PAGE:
SoftBank Confirm Vision Fund 2; Emma Succeeding Through Sustainable Models

Vision Fund 2

DTC’s Daily Digest brings you the latest news on the world’s fastest growing direct-to-consumer brands. In today’s edition: SoftBank confirm Vision Fund 2; Emma succeeding through sustainable models; and VC funding boom in the US, as China falters.

SoftBank confirm Vision Fund 2

SoftBank has announced the planned establishment of Vision Fund 2, the successor to their lucrative Vision Fund. The new fund will total at least USD$108bn (£89bn), making this sequel larger than its predecessor. 

SoftBank’s first Vision Fund’s epic size, large checks, and rapid-fire investment strategy shook the private markets. Companies of all sorts accepted money from Vision Fund 1 including Slack, DoorDash, Uber, and WeWork. 

While news had swirled that SoftBank was struggling to find the capital for Vision Fund 2, the Japanese conglomerate did find sufficient limited partnerships (LPs) to fund its new weapon.

SoftBank won’t just deploy other peoples’ money, however. It will put about USD$38bn of its own money into the second Vision Fund, making it an anchor LP of the investment effort. SoftBank is, therefore, making a large, public double-down on its own strategy and vision for the future.

Those who have supported Vision Fund 2 include Apple, Microsoft, Standard Chartered, and even the National Investment Corporation of National Bank of Kazakhstan. With SoftBank investing in exciting smaller startups, as well as huge international businesses, DTCs looking to scale internationally will want to keep an eye on this. 

Emma succeeding through sustainable models

Emma Mattress has generated £18 million revenue in the first half of 2019 thanks to its “sustainable business model”.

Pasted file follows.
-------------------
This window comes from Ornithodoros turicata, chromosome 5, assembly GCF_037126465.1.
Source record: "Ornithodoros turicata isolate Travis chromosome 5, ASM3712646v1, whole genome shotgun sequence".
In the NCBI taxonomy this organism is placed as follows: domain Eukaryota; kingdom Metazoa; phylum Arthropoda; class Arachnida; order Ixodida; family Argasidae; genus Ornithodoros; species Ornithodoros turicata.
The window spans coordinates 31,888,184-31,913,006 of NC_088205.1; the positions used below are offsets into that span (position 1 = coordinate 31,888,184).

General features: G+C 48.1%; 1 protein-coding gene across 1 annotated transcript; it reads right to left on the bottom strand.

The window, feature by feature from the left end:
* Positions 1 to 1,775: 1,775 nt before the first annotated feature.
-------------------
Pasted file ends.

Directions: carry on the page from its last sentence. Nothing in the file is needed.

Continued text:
The online bedding and mattress retailer said it was on track to achieve £45 million revenue this year, which is a growth of 173% from 2018. 

“Emma’s 316% year-on-year growth is a testament to our profitable and sustainable business model, which focuses on product quality and clearly communicating product differentiation and function,” Emma Mattress co-founder Benjamin Quiroga-Rivera said.

“We’re sceptical of adopting unsustainable strategies and believe we have found the right recipe for long-term success. Our strong H1 2019 results are further evidence that we’re on the right track and put Emma Mattress on course to solidify its position as the UK’s leading bed-in-box-brand”.

As of July 19, Emma Mattress has sold over 400,000 mattresses on a profitable basis via its worldwide online channels. The retailer said it would reveal a new partnership with one of the UK’s leading retailers by the end of July. This collaboration will increase Emma Mattress’ retail presence to over 200 stores across the country. 

Quiroga-Rivera spoke to DTC Daily back in March to discuss how Emma was standing out in the crowded DTC mattress space.

VC funding boom in the US, as China falters

Data from the last two quarters shows that a growing share of global VC funding is going to North America. This is a change from the prevailing trend for the last few years, which has seen VC money flowing to China.

However, so far in 2019, North American startups have pulled in 49% of total global investment. It’s a particularly sharp rise in comparison to year-ago quarterly totals. In Q2 of 2018, American and Canadian startups pulled in just 37% of global investment. In Q1 of 2018, the figure was only a couple points higher.

The cause is a Chinese slow down, with total dollars flowing to North American startups fairly flat. Meanwhile, the Chinese startup scene is experiencing a dramatic deceleration. Out of the tens of billions of VC dollars invested worldwide in Q2 2019, Chinese startups accounted for approximately 15% of the total. 

That’s down markedly from the past quarter, and is a fraction of what it was in Q2 last year. China’s share of the world’s supergiant rounds – venture rounds of USD$100m (£82m) or more – has also fallen from its world-leading position in 2016 to third place in 2019.